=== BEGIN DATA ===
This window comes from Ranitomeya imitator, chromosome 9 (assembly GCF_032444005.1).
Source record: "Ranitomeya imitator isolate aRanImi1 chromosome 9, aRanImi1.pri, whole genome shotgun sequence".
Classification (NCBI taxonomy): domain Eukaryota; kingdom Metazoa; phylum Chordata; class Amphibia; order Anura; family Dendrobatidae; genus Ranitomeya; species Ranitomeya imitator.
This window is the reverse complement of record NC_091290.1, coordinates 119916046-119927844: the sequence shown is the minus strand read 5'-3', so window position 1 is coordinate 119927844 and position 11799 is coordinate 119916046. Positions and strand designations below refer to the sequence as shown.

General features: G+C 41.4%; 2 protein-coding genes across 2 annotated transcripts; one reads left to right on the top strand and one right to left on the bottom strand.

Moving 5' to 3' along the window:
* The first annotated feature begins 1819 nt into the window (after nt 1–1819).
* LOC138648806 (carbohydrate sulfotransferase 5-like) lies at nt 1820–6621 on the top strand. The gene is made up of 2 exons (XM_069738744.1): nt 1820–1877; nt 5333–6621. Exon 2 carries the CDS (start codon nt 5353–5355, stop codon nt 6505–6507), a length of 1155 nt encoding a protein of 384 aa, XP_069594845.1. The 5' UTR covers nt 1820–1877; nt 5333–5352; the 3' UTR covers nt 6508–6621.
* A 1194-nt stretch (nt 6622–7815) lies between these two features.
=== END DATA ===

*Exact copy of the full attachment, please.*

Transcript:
This window comes from Ranitomeya imitator, chromosome 9 (assembly GCF_032444005.1).
Source record: "Ranitomeya imitator isolate aRanImi1 chromosome 9, aRanImi1.pri, whole genome shotgun sequence".
Classification (NCBI taxonomy): domain Eukaryota; kingdom Metazoa; phylum Chordata; class Amphibia; order Anura; family Dendrobatidae; genus Ranitomeya; species Ranitomeya imitator.
This window is the reverse complement of record NC_091290.1, coordinates 119916046-119927844: the sequence shown is the minus strand read 5'-3', so window position 1 is coordinate 119927844 and position 11799 is coordinate 119916046. Positions and strand designations below refer to the sequence as shown.

General features: G+C 41.4%; 2 protein-coding genes across 2 annotated transcripts; one reads left to right on the top strand and one right to left on the bottom strand.

Moving 5' to 3' along the window:
* The first annotated feature begins 1819 nt into the window (after nt 1–1819).
* LOC138648806 (carbohydrate sulfotransferase 5-like) lies at nt 1820–6621 on the top strand. The gene is made up of 2 exons (XM_069738744.1): nt 1820–1877; nt 5333–6621. Exon 2 carries the CDS (start codon nt 5353–5355, stop codon nt 6505–6507), a length of 1155 nt encoding a protein of 384 aa, XP_069594845.1. The 5' UTR covers nt 1820–1877; nt 5333–5352; the 3' UTR covers nt 6508–6621.
* A 1194-nt stretch (nt 6622–7815) lies between these two features.